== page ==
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Article:
  What Is Web 2.0
Subject:   Utilizing Web 2.0
Date:   2007-02-09 03:35:11
From:   Gigahaw
Great article. We are beginning our 2008 strategy planning (yeah, really) and these types of discussions are going on all over our office. I work for a Fortune 500 manufacturing company interested in staying ahead of our competitors via the web. We cannot sell direct in most cases but instead generate demand via the web. We have some interesting flexible design web apps that enable our visitors to interact with our products. Business users want to blog to share and get feedback but I have been warning them that once they start they have to keep at it or it will fail. They are very concerned with negative feedback they might receive. Can you speak to how large companies are working with the need to reach out using blogs and the tension of user comments? Also, can you provide some insight into how larger companies are using Web 2.0 for their businesses?
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  • Tim O'Reilly photo Utilizing Web 2.0
    2007-02-09 07:24:37  Tim O'Reilly | O'Reilly AuthorO'Reilly Blogger [View]

    Gigahaw --

    Just look at some of the celebrity CEO bloggers. Jonathan Schwartz at Sun is a great example. He wields it as a powerful marketing tool, getting exposure for his ideas without spending money on advertising. If you have top execs who are willing to speak for the company, this is huge.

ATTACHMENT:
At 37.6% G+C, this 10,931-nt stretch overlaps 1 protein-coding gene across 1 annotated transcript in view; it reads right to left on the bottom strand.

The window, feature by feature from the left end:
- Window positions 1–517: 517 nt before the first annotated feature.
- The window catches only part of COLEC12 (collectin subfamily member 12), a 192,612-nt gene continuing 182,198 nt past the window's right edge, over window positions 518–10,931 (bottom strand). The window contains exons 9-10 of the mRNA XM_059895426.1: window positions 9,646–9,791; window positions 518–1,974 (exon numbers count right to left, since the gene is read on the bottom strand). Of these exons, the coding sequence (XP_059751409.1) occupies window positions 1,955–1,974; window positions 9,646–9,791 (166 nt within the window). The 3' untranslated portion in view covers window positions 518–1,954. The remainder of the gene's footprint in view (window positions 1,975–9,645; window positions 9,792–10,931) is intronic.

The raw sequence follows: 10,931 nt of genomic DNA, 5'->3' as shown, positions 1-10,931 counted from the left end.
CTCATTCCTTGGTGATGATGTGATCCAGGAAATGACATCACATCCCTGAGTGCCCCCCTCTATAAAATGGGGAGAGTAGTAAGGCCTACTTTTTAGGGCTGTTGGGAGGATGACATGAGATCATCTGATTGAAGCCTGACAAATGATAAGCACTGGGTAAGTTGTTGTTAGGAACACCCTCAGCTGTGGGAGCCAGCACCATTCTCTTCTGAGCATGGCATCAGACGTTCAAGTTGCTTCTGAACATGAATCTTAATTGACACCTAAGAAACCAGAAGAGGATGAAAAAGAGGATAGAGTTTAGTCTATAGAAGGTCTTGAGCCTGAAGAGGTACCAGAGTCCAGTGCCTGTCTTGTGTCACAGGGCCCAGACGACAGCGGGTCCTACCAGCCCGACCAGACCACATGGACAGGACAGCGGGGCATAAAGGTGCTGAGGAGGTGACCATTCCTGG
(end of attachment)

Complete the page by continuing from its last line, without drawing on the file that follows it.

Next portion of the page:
But even mid-level people can have a big impact if they are given the freedom to speak their minds (especially if they have useful insights.) Look at the various google blogs -- Matt Cutts on search engine optimization, for example. He's the man, or the voice of the man, on this important topic. It allows google to be in conversation with its advertisers and their opponents.

    Another thing to remind your management of is a bit of history. Just remind them when all those arguments were used against the personal computer. IT hated and feared PCs. And sure enough, there were gaffes, when people made bad decisions based on flawed spreadsheet formulas. (There was even a suit against Lotus over a couple of those.) But in the end, the value was too great to ignore.

    While blogs et al are now only at leading edge companies, eventually they will be everywhere. So it's really a matter of now or later, not whether.

    As to other aspects of your post -- I'm very interested in thinking about applications of Web 2.0 to manufacturing. I'd love it if you'd post a URL for your company, so I can look at the apps you have that let customers interact with your products. You can also send me an email -- tim at oreilly.com -- if you don't want to publish that here.